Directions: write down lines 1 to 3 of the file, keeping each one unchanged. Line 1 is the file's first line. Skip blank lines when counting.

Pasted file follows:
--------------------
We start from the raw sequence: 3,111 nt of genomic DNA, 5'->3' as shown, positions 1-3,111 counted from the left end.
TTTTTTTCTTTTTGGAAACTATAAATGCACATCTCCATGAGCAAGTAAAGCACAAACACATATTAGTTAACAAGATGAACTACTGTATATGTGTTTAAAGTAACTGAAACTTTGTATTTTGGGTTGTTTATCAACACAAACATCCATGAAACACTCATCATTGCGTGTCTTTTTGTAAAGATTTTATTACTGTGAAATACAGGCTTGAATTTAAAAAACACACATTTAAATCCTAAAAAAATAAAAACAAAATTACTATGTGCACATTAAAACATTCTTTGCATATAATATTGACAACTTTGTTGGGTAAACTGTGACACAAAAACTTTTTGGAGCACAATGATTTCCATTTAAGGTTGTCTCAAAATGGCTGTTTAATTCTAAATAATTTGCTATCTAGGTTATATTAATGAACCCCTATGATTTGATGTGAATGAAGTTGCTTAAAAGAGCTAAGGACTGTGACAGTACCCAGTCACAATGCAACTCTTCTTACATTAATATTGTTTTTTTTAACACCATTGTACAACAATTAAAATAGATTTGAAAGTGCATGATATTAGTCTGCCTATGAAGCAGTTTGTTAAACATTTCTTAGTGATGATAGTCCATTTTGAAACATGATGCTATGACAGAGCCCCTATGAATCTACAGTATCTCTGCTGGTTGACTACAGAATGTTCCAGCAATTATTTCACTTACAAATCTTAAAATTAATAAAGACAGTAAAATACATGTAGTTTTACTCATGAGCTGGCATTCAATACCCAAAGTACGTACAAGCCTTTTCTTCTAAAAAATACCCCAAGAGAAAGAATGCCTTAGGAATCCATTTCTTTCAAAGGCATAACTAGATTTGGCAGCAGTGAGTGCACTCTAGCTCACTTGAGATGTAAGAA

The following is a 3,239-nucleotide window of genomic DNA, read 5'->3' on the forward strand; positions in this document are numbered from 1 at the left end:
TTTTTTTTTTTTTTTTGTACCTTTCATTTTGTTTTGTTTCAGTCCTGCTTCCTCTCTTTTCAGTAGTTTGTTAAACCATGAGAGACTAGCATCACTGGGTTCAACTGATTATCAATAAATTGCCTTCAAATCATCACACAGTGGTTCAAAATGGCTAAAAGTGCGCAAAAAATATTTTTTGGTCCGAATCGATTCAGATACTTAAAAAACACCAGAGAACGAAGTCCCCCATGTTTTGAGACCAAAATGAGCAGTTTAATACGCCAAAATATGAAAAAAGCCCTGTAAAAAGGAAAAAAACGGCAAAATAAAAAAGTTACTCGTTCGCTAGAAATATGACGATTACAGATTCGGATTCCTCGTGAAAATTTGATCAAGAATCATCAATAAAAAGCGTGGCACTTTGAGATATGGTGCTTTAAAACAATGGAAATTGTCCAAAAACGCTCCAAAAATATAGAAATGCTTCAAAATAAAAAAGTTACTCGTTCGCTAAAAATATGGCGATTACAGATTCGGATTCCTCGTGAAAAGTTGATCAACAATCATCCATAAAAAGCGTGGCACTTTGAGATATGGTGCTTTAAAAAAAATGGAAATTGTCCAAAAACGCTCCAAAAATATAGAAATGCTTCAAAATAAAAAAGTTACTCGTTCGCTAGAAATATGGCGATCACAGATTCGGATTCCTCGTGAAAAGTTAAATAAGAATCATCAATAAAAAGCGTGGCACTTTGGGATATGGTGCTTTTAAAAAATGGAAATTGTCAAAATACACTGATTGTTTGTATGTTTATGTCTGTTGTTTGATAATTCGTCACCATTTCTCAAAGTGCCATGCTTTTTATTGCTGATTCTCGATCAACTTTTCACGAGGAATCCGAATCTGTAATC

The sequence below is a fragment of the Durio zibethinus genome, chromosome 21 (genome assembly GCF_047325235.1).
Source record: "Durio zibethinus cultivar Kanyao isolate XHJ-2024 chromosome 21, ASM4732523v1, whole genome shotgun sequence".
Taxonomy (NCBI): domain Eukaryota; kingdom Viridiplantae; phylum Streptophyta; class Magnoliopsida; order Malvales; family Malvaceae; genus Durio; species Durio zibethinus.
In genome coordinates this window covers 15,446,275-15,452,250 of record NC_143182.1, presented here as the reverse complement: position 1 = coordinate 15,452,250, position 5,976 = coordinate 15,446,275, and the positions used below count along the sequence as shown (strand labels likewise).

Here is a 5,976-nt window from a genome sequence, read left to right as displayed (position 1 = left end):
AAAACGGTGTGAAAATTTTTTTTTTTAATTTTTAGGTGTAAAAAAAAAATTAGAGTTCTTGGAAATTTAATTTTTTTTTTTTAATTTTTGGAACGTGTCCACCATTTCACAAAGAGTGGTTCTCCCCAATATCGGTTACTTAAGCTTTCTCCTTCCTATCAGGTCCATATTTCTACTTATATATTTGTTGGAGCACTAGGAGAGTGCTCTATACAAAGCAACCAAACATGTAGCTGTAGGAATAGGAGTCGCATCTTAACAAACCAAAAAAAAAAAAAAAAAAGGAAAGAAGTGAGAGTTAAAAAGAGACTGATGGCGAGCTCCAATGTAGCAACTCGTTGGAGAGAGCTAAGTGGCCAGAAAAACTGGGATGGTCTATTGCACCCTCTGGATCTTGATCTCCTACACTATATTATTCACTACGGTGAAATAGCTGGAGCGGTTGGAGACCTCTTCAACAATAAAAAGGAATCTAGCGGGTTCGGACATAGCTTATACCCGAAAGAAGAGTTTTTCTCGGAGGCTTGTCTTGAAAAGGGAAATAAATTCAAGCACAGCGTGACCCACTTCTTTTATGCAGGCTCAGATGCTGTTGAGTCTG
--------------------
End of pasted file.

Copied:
We start from the raw sequence: 3,111 nt of genomic DNA, 5'->3' as shown, positions 1-3,111 counted from the left end.
TTTTTTTCTTTTTGGAAACTATAAATGCACATCTCCATGAGCAAGTAAAGCACAAACACATATTAGTTAACAAGATGAACTACTGTATATGTGTTTAAAGTAACTGAAACTTTGTATTTTGGGTTGTTTATCAACACAAACATCCATGAAACACTCATCATTGCGTGTCTTTTTGTAAAGATTTTATTACTGTGAAATACAGGCTTGAATTTAAAAAACACACATTTAAATCCTAAAAAAATAAAAACAAAATTACTATGTGCACATTAAAACATTCTTTGCATATAATATTGACAACTTTGTTGGGTAAACTGTGACACAAAAACTTTTTGGAGCACAATGATTTCCATTTAAGGTTGTCTCAAAATGGCTGTTTAATTCTAAATAATTTGCTATCTAGGTTATATTAATGAACCCCTATGATTTGATGTGAATGAAGTTGCTTAAAAGAGCTAAGGACTGTGACAGTACCCAGTCACAATGCAACTCTTCTTACATTAATATTGTTTTTTTTAACACCATTGTACAACAATTAAAATAGATTTGAAAGTGCATGATATTAGTCTGCCTATGAAGCAGTTTGTTAAACATTTCTTAGTGATGATAGTCCATTTTGAAACATGATGCTATGACAGAGCCCCTATGAATCTACAGTATCTCTGCTGGTTGACTACAGAATGTTCCAGCAATTATTTCACTTACAAATCTTAAAATTAATAAAGACAGTAAAATACATGTAGTTTTACTCATGAGCTGGCATTCAATACCCAAAGTACGTACAAGCCTTTTCTTCTAAAAAATACCCCAAGAGAAAGAATGCCTTAGGAATCCATTTCTTTCAAAGGCATAACTAGATTTGGCAGCAGTGAGTGCACTCTAGCTCACTTGAGATGTAAGAA

The following is a 3,239-nucleotide window of genomic DNA, read 5'->3' on the forward strand; positions in this document are numbered from 1 at the left end: